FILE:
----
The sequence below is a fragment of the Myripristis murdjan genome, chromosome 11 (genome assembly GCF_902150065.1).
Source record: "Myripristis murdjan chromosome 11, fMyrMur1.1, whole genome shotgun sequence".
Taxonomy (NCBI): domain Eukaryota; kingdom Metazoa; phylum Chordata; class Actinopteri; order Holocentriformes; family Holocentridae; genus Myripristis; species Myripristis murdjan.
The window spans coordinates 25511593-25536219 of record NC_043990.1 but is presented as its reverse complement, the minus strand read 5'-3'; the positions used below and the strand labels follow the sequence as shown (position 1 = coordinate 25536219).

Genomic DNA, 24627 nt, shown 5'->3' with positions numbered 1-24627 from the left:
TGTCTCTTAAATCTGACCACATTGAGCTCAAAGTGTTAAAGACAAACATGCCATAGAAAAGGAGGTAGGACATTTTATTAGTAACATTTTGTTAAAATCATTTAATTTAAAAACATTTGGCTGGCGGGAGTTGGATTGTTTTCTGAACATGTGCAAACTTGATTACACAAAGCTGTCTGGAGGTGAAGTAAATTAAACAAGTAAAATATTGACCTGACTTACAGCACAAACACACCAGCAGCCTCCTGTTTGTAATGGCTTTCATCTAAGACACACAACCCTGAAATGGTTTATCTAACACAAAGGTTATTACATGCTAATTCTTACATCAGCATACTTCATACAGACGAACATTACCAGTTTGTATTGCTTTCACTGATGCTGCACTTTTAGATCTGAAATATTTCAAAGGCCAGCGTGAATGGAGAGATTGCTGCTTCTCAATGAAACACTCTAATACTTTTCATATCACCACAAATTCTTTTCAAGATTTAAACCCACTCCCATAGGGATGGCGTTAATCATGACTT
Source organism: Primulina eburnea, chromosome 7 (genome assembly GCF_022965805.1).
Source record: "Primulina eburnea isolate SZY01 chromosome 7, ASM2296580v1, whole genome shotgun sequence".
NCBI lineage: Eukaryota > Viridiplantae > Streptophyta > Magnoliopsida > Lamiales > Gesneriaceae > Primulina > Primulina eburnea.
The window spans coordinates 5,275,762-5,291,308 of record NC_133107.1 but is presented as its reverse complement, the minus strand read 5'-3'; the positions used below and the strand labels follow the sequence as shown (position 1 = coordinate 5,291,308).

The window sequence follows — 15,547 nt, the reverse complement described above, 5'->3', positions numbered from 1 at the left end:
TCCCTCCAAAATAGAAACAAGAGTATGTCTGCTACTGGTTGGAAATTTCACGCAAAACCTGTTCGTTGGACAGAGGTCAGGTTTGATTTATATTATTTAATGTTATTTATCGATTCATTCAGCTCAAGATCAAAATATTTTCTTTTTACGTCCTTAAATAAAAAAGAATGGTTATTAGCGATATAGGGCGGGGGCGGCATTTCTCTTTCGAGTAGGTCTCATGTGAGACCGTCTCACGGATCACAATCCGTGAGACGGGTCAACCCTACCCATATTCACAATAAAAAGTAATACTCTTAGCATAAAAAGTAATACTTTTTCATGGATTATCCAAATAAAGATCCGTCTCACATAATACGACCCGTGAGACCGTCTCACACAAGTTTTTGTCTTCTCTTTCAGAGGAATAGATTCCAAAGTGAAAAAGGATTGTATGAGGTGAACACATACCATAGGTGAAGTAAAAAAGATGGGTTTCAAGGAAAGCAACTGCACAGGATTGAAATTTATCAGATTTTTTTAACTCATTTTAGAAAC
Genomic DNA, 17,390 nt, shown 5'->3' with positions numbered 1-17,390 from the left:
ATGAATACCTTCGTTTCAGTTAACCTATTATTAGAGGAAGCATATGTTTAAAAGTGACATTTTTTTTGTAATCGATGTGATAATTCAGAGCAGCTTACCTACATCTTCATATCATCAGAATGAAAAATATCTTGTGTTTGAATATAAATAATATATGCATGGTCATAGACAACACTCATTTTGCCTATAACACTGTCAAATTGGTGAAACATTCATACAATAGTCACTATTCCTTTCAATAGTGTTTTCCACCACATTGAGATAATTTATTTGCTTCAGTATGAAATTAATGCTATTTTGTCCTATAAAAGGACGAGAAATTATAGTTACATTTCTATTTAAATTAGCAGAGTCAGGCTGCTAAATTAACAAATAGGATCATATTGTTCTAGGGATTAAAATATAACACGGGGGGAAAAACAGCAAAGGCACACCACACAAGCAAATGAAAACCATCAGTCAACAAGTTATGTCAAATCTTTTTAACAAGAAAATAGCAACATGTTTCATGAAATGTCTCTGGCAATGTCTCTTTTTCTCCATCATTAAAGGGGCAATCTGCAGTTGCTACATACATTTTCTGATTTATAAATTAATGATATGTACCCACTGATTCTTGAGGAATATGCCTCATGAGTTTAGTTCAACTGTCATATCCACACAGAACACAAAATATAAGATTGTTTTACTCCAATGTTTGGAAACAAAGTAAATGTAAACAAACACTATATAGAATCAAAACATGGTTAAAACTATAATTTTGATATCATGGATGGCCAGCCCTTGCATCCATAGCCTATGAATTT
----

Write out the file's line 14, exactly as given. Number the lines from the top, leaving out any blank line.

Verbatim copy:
ATGAATACCTTCGTTTCAGTTAACCTATTATTAGAGGAAGCATATGTTTAAAAGTGACATTTTTTTTGTAATCGATGTGATAATTCAGAGCAGCTTACCTACATCTTCATATCATCAGAATGAAAAATATCTTGTGTTTGAATATAAATAATATATGCATGGTCATAGACAACACTCATTTTGCCTATAACACTGTCAAATTGGTGAAACATTCATACAATAGTCACTATTCCTTTCAATAGTGTTTTCCACCACATTGAGATAATTTATTTGCTTCAGTATGAAATTAATGCTATTTTGTCCTATAAAAGGACGAGAAATTATAGTTACATTTCTATTTAAATTAGCAGAGTCAGGCTGCTAAATTAACAAATAGGATCATATTGTTCTAGGGATTAAAATATAACACGGGGGGAAAAACAGCAAAGGCACACCACACAAGCAAATGAAAACCATCAGTCAACAAGTTATGTCAAATCTTTTTAACAAGAAAATAGCAACATGTTTCATGAAATGTCTCTGGCAATGTCTCTTTTTCTCCATCATTAAAGGGGCAATCTGCAGTTGCTACATACATTTTCTGATTTATAAATTAATGATATGTACCCACTGATTCTTGAGGAATATGCCTCATGAGTTTAGTTCAACTGTCATATCCACACAGAACACAAAATATAAGATTGTTTTACTCCAATGTTTGGAAACAAAGTAAATGTAAACAAACACTATATAGAATCAAAACATGGTTAAAACTATAATTTTGATATCATGGATGGCCAGCCCTTGCATCCATAGCCTATGAATTT